Honey Vs. Sugar Which Is The Better Choice? Know About The Nutrition, Benefits And Downsides

Last updated on October 17th, 2023 at 01:37 pm

In our efforts to eat healthy, we often find ourselves struggling with the sugar dilemma. We always hear grim warnings about sugar’s negative impact on health – from weight gain to increasing risk of chronic diseases. We come across a sweet alternative that seems too good to be healthy- honey. Well, is honey the answer to our sugar issues or is it just another sweet myth?

Honey and sugar are both carbs made primarily of glucose and fructose, which are used as sweetening agents in several packaged foods and cuisines. Well, both sweeteners can contribute largely to weight gain if overused.

Well, honey stands out for being healthier may be partially right, but honey isn’t considered a healthy food. So which sweetener is healthier? Let’s dive into this article to know more.

Honey Basics

Honey is obtained from the nectar collected from flowers by the bees. This thick element is usually taken in liquid form and can range in colour from pale yellow to dark brown. Honey is mainly made up of water and two key sugars – fructose and glucose. It also contains a minimal amount of:

  • Enzymes
  • Amino Acids
  • B vitamins
  • Vitamin C
  • Minerals
  • Antioxidants

The antioxidants found in honey are grouped as flavonoids that are credited to have anti-inflammatory traits, which offer some amazing health incentives.

However, the exact nutritional content of honey differs based on its origin. There are more than 300 varieties of honey which include:

  • Alfalfa
  • Wildflower
  • Tupelo
  • Golden blossom
  • Eucalyptus

Each variety of honey has a unique taste and colour. For instance, buckwheat honey is a dark honey known for its malty flavour, while firewood honey is a lighter version, that’s translucent in colour and has a tea-like taste.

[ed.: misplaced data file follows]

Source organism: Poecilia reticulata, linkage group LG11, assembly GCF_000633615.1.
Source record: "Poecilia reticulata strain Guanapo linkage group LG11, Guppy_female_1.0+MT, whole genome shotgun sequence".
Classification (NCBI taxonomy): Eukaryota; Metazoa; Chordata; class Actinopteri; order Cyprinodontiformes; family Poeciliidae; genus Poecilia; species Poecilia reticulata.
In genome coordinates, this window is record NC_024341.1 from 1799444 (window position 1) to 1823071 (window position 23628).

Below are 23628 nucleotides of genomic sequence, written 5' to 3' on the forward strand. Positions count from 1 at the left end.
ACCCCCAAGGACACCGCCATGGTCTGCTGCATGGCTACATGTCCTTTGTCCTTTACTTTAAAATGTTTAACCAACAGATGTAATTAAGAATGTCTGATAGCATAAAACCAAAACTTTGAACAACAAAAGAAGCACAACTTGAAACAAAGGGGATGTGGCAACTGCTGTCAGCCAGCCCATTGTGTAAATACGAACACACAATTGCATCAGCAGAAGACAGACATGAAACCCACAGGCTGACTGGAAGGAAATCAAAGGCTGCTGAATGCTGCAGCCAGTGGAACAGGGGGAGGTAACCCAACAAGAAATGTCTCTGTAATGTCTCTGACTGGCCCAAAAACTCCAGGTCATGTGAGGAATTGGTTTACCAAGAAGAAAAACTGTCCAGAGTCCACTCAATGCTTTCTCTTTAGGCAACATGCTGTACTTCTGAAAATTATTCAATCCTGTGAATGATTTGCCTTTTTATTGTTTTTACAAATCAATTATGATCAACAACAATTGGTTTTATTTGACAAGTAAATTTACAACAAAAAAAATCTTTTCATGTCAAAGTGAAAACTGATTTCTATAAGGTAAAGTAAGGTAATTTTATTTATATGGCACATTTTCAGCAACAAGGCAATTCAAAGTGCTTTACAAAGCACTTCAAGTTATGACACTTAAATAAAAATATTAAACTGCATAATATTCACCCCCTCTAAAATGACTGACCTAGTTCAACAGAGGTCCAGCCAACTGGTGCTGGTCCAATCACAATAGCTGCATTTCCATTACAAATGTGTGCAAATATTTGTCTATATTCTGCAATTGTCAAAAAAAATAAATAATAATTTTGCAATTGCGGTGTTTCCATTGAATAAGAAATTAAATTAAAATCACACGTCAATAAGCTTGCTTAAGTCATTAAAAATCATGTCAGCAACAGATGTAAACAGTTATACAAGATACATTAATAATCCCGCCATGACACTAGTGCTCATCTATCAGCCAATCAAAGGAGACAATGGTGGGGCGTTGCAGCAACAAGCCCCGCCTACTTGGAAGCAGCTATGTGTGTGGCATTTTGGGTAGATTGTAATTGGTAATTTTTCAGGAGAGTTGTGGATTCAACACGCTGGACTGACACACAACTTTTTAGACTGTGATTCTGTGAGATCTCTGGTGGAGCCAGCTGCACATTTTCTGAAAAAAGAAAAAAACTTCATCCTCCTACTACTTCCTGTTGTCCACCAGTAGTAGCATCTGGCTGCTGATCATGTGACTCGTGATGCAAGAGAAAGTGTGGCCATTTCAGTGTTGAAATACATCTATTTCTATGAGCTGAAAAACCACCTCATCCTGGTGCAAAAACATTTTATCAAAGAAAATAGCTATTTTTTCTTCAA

No matter which type of honey you have, any variety can easily spike blood glucose levels.

Benefits Of Honey

The key mantra to reap its benefits without letting go of sweetness is to use a minimal amount of honey.

It comprises trace amounts of vitamins and minerals.

Raw honey may assist in easing allergies.

Honey is naturally higher in fructose than glucose, while fructose is sweeter than glucose. So, the rule of thumb is to use a smaller amount of honey in your food or drink without forgoing sweetness.

Additionally, the minimal amount of nutrients in honey may also contribute to added health incentives, however, these amounts are very scarce.

Raw, unpasteurised honey contains trace amounts of local pollen, which may aid in soothing allergic reactions.

Some of the other additional health benefits honey offers include:

  • It may combat germs owing to its antimicrobial traits
  • It may speed up the wound-healing process and cure minor wounds
  • It offers respite from cough and sore throats

Moreover, honey goes through minimal processing than sugar and needs pasteurization only to become table-ready. It can also be eaten raw.


Honey is marginally higher in calories per serving than table sugar.

It’s mainly made up of sugar.

It is not safe for infants younger than 1 year. As it contains bacterial spores that may cause botulism in infants.